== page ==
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United States Department of Agriculture

Agricultural Research Service

Research Project: GENETICS AND EVOLUTION OF HOST SPECIFICITY OF INSECT BIOLOGICAL CONTROL AGENTS, EMPHASIZING APHIDS AND MOTHS

Location: Beneficial Insects Introduction Research

Title: Is parasitoid acceptance of different host species dynamic?

Authors
item Hopper, Keith
item Prager, Sean -
item Heimpel, George -

Submitted to: Functional Ecology
Publication Type: Peer Reviewed Journal
Publication Acceptance Date: March 19, 2013
Publication Date: May 21, 2013
Citation: Hopper, K.R., Prager, S., Heimpel, G.E. 2013. Is parasitoid acceptance of different host species dynamic?. Functional Ecology. 10.1111/1365-2435.12107.

Interpretive Summary: Testing specificity of candidates for biological control introductions is crucial for the safety and approval of introductions. It is possible that the conditions of testing may influence the measurement of specificity. In particular, the internal physiological state and previous experience of parasitic wasps can change their egg laying behavior among categories of host individuals within species that differ in suitability for wasp progeny (small versus large, previously parasitized or not). However, noone has tested whether the internal physiological state and previous experience of parasitic wasps can change their egg laying behavior among host species that differ in quality. Here, we report the first results on whether acceptance of host species that vary in quality is also dynamic. Stresses (starvation and age) and differences in experience did not affect acceptance of low quality host species by one parasitoid species, and had a weak effect on another species. This result shows that host specificity is unlikely to change with internal and external conditions, at least for parasitic wasps with narrow host ranges, which is good news for testing host specificity of candidates to be used in biological control.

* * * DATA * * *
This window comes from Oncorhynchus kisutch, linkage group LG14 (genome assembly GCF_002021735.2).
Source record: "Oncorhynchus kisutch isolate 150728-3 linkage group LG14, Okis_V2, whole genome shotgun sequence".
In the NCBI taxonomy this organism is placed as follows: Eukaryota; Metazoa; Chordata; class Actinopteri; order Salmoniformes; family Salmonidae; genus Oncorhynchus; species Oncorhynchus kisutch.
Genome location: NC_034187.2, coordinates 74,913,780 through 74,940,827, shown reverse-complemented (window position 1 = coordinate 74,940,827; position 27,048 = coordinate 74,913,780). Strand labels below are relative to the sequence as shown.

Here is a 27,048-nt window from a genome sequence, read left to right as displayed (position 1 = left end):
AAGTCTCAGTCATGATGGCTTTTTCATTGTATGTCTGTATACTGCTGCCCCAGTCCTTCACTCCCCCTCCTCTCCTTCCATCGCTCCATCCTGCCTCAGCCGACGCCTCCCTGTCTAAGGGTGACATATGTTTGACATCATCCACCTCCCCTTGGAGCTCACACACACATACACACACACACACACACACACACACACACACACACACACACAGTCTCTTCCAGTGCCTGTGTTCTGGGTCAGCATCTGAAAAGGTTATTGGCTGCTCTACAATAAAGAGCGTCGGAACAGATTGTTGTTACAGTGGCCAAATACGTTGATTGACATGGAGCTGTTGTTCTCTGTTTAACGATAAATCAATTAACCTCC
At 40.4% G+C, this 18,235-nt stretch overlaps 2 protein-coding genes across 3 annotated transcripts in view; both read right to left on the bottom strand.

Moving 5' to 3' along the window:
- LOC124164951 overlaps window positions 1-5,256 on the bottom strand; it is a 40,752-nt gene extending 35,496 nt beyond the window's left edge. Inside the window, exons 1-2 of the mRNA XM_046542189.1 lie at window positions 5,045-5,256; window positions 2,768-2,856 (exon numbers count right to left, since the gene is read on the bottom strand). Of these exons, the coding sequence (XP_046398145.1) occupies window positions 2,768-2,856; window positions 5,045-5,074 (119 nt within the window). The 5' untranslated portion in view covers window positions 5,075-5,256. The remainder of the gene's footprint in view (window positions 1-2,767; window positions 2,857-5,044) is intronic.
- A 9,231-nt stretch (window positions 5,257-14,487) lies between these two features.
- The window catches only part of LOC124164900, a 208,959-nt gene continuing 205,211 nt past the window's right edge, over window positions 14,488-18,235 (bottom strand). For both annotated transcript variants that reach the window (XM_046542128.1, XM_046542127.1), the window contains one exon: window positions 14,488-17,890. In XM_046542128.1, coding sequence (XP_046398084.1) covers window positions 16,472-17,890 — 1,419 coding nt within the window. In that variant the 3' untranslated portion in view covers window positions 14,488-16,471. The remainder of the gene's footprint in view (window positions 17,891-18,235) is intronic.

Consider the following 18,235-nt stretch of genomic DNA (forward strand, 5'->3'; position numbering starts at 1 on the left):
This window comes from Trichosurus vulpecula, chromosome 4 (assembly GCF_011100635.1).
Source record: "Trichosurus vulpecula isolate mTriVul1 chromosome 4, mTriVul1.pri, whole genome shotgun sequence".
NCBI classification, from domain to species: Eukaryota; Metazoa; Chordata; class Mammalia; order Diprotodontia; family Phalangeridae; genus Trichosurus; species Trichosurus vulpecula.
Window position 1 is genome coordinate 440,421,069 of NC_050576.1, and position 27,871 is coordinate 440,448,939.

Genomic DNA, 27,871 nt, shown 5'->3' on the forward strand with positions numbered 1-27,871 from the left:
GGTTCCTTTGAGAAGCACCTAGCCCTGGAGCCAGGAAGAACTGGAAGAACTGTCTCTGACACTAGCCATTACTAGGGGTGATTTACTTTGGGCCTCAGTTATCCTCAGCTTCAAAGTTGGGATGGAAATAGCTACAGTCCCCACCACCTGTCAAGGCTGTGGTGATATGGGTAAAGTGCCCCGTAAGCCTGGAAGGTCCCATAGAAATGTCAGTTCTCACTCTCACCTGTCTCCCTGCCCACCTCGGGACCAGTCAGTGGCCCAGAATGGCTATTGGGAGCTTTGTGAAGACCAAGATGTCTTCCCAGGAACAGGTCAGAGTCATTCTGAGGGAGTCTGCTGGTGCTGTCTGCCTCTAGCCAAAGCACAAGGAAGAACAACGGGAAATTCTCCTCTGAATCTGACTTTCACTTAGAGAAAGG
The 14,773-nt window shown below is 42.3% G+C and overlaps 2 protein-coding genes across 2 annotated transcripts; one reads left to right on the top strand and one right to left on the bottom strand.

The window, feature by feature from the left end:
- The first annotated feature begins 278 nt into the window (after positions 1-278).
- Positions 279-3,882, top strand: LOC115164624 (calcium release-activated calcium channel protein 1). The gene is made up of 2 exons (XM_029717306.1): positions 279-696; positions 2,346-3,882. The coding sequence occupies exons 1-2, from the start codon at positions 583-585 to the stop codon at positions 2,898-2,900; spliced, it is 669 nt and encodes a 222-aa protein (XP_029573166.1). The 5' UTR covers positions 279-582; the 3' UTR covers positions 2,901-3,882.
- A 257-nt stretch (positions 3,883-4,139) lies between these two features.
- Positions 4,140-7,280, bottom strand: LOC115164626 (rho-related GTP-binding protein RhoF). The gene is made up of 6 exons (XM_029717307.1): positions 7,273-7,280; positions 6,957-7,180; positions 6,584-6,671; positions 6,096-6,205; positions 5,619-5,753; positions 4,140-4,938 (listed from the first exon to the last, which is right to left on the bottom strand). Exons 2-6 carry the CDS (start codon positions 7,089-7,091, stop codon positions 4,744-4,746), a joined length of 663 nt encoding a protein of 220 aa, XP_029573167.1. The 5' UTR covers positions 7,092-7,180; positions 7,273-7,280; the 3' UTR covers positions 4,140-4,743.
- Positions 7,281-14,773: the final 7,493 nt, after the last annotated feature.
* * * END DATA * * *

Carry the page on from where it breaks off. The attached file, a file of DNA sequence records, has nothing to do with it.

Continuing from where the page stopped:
Technical Abstract: Choice of host individuals by parasitoids is dynamic, varying with physiological state and experience. In particular, female parasitoids with high egg loads and low life expectancy are more willing to accept low quality hosts than females with low egg loads and high life expectancy. However, studies of dynamic acceptance behavior in parasitoids have only considered high versus low quality hosts within the same host species. Here, we report the first results on whether acceptance of host species that vary in quality is also dynamic, using aphid parasitoids in the genus Aphelinus (Hymenoptera: Aphelinidae). Stresses (starvation and age) and experience that should increase the perception of time limitation did not affect acceptance of low quality host species by one Aphelinus species, and had a weak effect on another species. Oviposition in a high quality host species increased with egg load (as expected), but did not vary with egg load for females exposed to low quality host species. This is an unexpected pattern since the proportional acceptance of low quality hosts decreases with increasing egg load. Three hypotheses may explain the lack of a shift to less specificity in these parasitoids: (1) frequent transient egg limitation, (2) higher fitness from egg resorption than oviposition, and (3) neural contraints on host recognition. Rejection of hosts both for host feeding and oviposition, and variation among females in acceptance of low quality host species suggests that the latter hypothesis may hold.

Last Modified: 12/22/2014